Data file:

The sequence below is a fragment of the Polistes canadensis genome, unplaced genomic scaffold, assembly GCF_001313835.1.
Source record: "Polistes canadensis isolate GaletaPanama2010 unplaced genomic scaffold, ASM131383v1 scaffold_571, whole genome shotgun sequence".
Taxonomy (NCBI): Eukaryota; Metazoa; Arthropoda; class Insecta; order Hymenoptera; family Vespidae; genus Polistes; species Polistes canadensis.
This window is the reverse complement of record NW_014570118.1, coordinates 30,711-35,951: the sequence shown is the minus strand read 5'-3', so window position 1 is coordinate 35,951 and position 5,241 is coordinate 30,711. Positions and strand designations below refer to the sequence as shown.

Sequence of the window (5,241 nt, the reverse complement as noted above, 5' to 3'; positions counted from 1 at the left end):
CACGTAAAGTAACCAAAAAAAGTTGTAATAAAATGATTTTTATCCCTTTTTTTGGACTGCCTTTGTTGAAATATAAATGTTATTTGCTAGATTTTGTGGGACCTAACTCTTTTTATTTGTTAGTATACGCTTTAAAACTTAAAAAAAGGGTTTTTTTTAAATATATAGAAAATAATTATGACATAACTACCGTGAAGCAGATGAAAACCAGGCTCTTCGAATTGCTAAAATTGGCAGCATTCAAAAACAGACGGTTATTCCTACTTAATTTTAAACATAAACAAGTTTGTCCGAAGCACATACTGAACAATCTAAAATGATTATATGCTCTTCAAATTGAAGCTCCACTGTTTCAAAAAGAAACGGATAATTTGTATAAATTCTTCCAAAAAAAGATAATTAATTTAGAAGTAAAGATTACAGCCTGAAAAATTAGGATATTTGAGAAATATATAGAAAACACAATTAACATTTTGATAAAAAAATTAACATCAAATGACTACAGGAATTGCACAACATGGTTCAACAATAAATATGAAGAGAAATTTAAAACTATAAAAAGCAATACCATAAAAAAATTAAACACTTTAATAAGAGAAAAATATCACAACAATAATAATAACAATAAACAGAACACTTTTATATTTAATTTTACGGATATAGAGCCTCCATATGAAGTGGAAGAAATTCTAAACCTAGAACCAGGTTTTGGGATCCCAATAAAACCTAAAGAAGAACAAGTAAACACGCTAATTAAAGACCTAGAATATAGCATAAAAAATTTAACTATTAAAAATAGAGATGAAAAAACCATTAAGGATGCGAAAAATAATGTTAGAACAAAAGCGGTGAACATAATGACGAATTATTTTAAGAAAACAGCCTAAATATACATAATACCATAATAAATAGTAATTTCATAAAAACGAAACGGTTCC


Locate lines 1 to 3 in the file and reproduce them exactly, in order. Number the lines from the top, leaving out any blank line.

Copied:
The sequence below is a fragment of the Polistes canadensis genome, unplaced genomic scaffold, assembly GCF_001313835.1.
Source record: "Polistes canadensis isolate GaletaPanama2010 unplaced genomic scaffold, ASM131383v1 scaffold_571, whole genome shotgun sequence".
Taxonomy (NCBI): Eukaryota; Metazoa; Arthropoda; class Insecta; order Hymenoptera; family Vespidae; genus Polistes; species Polistes canadensis.